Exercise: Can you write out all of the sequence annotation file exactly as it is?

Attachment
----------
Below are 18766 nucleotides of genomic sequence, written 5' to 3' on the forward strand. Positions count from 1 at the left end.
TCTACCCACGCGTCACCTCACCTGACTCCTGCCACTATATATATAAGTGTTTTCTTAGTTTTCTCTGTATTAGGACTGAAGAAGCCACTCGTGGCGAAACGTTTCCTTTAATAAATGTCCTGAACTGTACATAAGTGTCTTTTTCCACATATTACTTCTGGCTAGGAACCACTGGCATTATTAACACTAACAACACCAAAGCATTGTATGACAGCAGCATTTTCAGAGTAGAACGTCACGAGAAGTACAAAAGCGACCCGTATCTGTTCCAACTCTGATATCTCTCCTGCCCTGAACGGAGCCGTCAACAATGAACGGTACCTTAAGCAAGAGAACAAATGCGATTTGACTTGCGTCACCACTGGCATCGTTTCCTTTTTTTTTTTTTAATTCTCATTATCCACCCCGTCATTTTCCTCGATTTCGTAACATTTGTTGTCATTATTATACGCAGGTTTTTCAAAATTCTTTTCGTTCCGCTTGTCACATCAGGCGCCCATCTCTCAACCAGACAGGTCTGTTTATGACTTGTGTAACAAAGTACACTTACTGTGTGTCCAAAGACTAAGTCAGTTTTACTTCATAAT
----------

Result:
Below are 18766 nucleotides of genomic sequence, written 5' to 3' on the forward strand. Positions count from 1 at the left end.
TCTACCCACGCGTCACCTCACCTGACTCCTGCCACTATATATATAAGTGTTTTCTTAGTTTTCTCTGTATTAGGACTGAAGAAGCCACTCGTGGCGAAACGTTTCCTTTAATAAATGTCCTGAACTGTACATAAGTGTCTTTTTCCACATATTACTTCTGGCTAGGAACCACTGGCATTATTAACACTAACAACACCAAAGCATTGTATGACAGCAGCATTTTCAGAGTAGAACGTCACGAGAAGTACAAAAGCGACCCGTATCTGTTCCAACTCTGATATCTCTCCTGCCCTGAACGGAGCCGTCAACAATGAACGGTACCTTAAGCAAGAGAACAAATGCGATTTGACTTGCGTCACCACTGGCATCGTTTCCTTTTTTTTTTTTTAATTCTCATTATCCACCCCGTCATTTTCCTCGATTTCGTAACATTTGTTGTCATTATTATACGCAGGTTTTTCAAAATTCTTTTCGTTCCGCTTGTCACATCAGGCGCCCATCTCTCAACCAGACAGGTCTGTTTATGACTTGTGTAACAAAGTACACTTACTGTGTGTCCAAAGACTAAGTCAGTTTTACTTCATAAT